Keeping Doctors Away


Bizarro is brought to you today by Graduating Class.

Back in the late 1900s, in the early days of computers, if you typed “7734” on a calculator and turned it upside down, it spelled “hell.” That was one of the coolest, dirtiest things my friends and I did in 7th grade and we lived in terror we would get caught because it would likely mean spending the rest of our academic career in military school. Today, 7th graders are writing “F*CK” in crystal meth on their desk before they smoke it. That’s progress, I guess.

Regarding Rene Magritte’s creepy little brother, don’t miss the blood stains on the desktop. Makes him oh-so-much creepier. BTW: if you don’t know Rene Magritte, he’s the guy who made this famous painting. It is said that it is a portrait of his father, Pete, who often hid behind fruit because of his inability to connect emotionally with his family. Also take note of the smears on the chalkboard, which took me a while to figure out how to do in Photoshop. You just don’t get this kind of realistic detail in Garfield or Pearls Before Swine.


38 thoughts on “Keeping Doctors Away

  1. I really enjoy the art-related cartoons. I don’t know if I am getting the gist of this particular one. So Magritte’s creepy little brother lopped off someone’s head? That makes the little brother the creepier of the two. He had to resort to beheading to get notice from this spinster teacher? I am totally taken in by this cartoon.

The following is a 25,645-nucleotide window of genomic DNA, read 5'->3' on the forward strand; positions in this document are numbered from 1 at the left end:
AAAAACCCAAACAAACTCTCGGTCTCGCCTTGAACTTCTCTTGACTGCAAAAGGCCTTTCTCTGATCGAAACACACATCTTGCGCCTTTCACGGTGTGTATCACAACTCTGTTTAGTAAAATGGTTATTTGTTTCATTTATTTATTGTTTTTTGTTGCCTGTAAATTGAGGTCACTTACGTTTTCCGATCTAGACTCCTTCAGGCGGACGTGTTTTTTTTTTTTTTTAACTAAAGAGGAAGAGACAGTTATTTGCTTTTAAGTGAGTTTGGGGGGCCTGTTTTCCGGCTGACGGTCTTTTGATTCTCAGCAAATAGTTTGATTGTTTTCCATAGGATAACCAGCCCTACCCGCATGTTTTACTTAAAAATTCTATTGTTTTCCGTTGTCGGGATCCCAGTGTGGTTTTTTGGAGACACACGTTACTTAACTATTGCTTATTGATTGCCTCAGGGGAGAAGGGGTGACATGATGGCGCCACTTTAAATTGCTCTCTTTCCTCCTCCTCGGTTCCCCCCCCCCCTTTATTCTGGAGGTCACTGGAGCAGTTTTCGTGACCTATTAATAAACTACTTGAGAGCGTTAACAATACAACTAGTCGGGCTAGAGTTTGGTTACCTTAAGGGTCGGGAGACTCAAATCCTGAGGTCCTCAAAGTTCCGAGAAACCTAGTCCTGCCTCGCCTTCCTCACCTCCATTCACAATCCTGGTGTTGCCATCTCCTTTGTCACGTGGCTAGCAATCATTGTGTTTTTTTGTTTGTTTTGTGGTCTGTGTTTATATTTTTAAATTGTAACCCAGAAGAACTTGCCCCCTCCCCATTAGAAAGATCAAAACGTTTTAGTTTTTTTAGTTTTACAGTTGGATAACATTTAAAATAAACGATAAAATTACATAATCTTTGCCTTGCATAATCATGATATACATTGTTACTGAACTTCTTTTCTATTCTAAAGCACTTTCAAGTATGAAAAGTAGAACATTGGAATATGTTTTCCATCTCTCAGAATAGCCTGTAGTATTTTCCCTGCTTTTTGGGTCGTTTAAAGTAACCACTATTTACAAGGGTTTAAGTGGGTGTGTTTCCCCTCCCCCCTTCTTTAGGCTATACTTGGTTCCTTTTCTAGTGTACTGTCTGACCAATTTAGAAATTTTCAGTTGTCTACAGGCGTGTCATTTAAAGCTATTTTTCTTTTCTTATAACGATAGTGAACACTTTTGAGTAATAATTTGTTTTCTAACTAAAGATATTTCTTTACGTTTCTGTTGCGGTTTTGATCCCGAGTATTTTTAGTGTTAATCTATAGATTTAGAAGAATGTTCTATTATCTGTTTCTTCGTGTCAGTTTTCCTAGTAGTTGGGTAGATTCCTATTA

What if he gave the teacher an apple without touching it like Magritte’s paintings? Maybe I am looking at it a different way or perspective….In a way, it does creep me out to think a grade-schooler would cut off a head (with an apple) and give it to his teacher…..So maybe it worked, that well.

    I like the chalk smeared blackboard cloud motif.

    • You may be over thinking this one, Dean. It’s just an odd, amusing, dark play on Magritte’s painting. Although I always encourage my readers to think as much as they feel inclined to do so. :o)

  2. This reminds of a prank we played in eighth grade. This was a public suburban junior high ( 7th, 8th, and 9th grades) in 1967. I attended a “tracked” school, so we were a bunch of smart a$$es. We had a long-term substitute teacher who we detested, in part because he wasn’t the well-liked woman he replaced, and in part because we thought he was an idiot. We wanted to let him know how we felt about him, but did not want to do anything to get in trouble with the Principal, or for that matter with our parents. So we coordinated it so that one Friday everyone brought an apple to school. Then, late in the class hour during a “study” time, we silently, solemnly, and individually filed up and placed an apple on the desk in front of our seated teacher. At the very first he was almost excited and pleased, but he soon was embarrassed and confused. He did not know how to respond to what was clearly a mass demonstration of disrespect in spirit, but one that did not violate any “letter of the law” regarding student conduct. Because someone had brought a bag of apples, participate was 100%.

    I was not one of the ringleaders of this prank, in fact the usually rowdy troika of boys were. This was later the same bunch of sophomores who disrupted the Senior Assembly two years later, but that is another epic tale. In fact, I was somewhat of a social outcast, but I was not that day. It is odd that I cannot remember what class this was, or who the prior teacher had been.

  3. and if you type 7353 and turn it upside down, it spells ESEL which is the German word for donkey.

    I love your cartoons!



  4. Dear Dan Piraro, I wanted to drop a quick note to tell you that I greatly enjoy your artwork. I, myself, am a surrealist painter and have been inspired by your work countless times. I can’t imagine starting the day without your art! Thank you.

    Best regards, Eric

  5. Ha ha ha! This reminds me of high school when a couple of boys flirtatiously showed me how they could spell my first name on their calculators. 19134.